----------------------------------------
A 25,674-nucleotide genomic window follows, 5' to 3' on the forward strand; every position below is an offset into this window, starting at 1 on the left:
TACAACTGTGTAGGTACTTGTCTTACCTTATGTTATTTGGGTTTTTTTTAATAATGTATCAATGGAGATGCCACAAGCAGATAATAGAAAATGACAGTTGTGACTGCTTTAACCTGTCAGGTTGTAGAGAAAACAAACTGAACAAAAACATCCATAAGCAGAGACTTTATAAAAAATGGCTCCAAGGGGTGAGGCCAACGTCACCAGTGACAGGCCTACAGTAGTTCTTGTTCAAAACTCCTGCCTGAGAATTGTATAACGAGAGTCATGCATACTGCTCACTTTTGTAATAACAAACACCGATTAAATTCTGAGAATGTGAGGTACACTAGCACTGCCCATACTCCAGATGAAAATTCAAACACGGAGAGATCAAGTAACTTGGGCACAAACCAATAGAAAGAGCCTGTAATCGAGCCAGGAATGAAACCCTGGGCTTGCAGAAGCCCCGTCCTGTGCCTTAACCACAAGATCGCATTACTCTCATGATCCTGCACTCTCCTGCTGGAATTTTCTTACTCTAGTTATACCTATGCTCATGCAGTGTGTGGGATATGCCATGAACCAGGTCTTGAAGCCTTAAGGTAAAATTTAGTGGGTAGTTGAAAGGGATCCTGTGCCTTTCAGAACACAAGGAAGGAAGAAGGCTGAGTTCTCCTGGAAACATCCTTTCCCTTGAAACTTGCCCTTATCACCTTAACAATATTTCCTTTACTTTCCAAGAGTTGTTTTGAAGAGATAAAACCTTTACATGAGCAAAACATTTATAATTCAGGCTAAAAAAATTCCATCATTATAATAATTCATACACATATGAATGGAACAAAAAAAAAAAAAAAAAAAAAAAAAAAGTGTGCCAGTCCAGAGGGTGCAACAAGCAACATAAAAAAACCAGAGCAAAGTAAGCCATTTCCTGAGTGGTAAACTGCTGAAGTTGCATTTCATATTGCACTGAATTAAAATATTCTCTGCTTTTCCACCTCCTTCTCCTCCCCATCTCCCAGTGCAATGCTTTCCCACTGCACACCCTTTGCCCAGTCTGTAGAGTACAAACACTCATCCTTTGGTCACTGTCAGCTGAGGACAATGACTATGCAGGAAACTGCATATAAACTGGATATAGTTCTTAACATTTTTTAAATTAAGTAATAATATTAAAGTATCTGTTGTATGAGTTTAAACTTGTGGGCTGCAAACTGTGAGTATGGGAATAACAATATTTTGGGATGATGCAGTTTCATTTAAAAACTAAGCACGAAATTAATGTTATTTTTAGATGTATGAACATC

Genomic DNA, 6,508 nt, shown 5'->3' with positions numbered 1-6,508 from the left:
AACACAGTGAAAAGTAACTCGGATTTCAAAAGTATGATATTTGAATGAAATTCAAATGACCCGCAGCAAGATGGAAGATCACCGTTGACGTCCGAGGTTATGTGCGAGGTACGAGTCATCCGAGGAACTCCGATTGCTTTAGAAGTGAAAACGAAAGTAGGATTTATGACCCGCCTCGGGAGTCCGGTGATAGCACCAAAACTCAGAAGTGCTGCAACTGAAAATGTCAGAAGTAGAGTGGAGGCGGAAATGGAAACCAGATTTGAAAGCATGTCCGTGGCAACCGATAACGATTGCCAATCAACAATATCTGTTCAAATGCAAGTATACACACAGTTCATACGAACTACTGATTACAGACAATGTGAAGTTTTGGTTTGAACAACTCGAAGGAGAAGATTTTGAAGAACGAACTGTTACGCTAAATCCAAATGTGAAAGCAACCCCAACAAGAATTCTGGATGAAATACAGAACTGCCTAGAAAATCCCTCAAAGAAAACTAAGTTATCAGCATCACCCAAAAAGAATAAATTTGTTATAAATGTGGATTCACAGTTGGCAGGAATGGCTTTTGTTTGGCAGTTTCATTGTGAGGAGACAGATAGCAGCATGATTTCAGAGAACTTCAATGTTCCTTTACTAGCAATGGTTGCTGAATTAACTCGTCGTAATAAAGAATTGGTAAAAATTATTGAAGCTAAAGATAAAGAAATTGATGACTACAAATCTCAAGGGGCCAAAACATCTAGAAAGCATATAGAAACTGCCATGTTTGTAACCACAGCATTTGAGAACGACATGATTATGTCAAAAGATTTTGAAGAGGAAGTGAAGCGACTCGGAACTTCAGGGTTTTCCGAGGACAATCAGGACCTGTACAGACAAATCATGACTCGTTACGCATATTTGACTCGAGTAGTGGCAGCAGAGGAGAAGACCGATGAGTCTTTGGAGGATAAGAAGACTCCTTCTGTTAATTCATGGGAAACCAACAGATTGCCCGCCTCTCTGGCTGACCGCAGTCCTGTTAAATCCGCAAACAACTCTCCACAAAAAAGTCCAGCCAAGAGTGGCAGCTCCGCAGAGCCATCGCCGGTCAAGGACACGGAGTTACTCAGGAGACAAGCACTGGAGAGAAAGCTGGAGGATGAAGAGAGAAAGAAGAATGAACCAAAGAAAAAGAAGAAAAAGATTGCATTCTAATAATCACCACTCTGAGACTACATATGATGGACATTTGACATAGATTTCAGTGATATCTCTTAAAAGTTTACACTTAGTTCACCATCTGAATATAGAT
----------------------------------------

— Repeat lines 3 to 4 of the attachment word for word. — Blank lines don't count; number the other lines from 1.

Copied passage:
Genomic DNA, 6,508 nt, shown 5'->3' with positions numbered 1-6,508 from the left:
AACACAGTGAAAAGTAACTCGGATTTCAAAAGTATGATATTTGAATGAAATTCAAATGACCCGCAGCAAGATGGAAGATCACCGTTGACGTCCGAGGTTATGTGCGAGGTACGAGTCATCCGAGGAACTCCGATTGCTTTAGAAGTGAAAACGAAAGTAGGATTTATGACCCGCCTCGGGAGTCCGGTGATAGCACCAAAACTCAGAAGTGCTGCAACTGAAAATGTCAGAAGTAGAGTGGAGGCGGAAATGGAAACCAGATTTGAAAGCATGTCCGTGGCAACCGATAACGATTGCCAATCAACAATATCTGTTCAAATGCAAGTATACACACAGTTCATACGAACTACTGATTACAGACAATGTGAAGTTTTGGTTTGAACAACTCGAAGGAGAAGATTTTGAAGAACGAACTGTTACGCTAAATCCAAATGTGAAAGCAACCCCAACAAGAATTCTGGATGAAATACAGAACTGCCTAGAAAATCCCTCAAAGAAAACTAAGTTATCAGCATCACCCAAAAAGAATAAATTTGTTATAAATGTGGATTCACAGTTGGCAGGAATGGCTTTTGTTTGGCAGTTTCATTGTGAGGAGACAGATAGCAGCATGATTTCAGAGAACTTCAATGTTCCTTTACTAGCAATGGTTGCTGAATTAACTCGTCGTAATAAAGAATTGGTAAAAATTATTGAAGCTAAAGATAAAGAAATTGATGACTACAAATCTCAAGGGGCCAAAACATCTAGAAAGCATATAGAAACTGCCATGTTTGTAACCACAGCATTTGAGAACGACATGATTATGTCAAAAGATTTTGAAGAGGAAGTGAAGCGACTCGGAACTTCAGGGTTTTCCGAGGACAATCAGGACCTGTACAGACAAATCATGACTCGTTACGCATATTTGACTCGAGTAGTGGCAGCAGAGGAGAAGACCGATGAGTCTTTGGAGGATAAGAAGACTCCTTCTGTTAATTCATGGGAAACCAACAGATTGCCCGCCTCTCTGGCTGACCGCAGTCCTGTTAAATCCGCAAACAACTCTCCACAAAAAAGTCCAGCCAAGAGTGGCAGCTCCGCAGAGCCATCGCCGGTCAAGGACACGGAGTTACTCAGGAGACAAGCACTGGAGAGAAAGCTGGAGGATGAAGAGAGAAAGAAGAATGAACCAAAGAAAAAGAAGAAAAAGATTGCATTCTAATAATCACCACTCTGAGACTACATATGATGGACATTTGACATAGATTTCAGTGATATCTCTTAAAAGTTTACACTTAGTTCACCATCTGAATATAGAT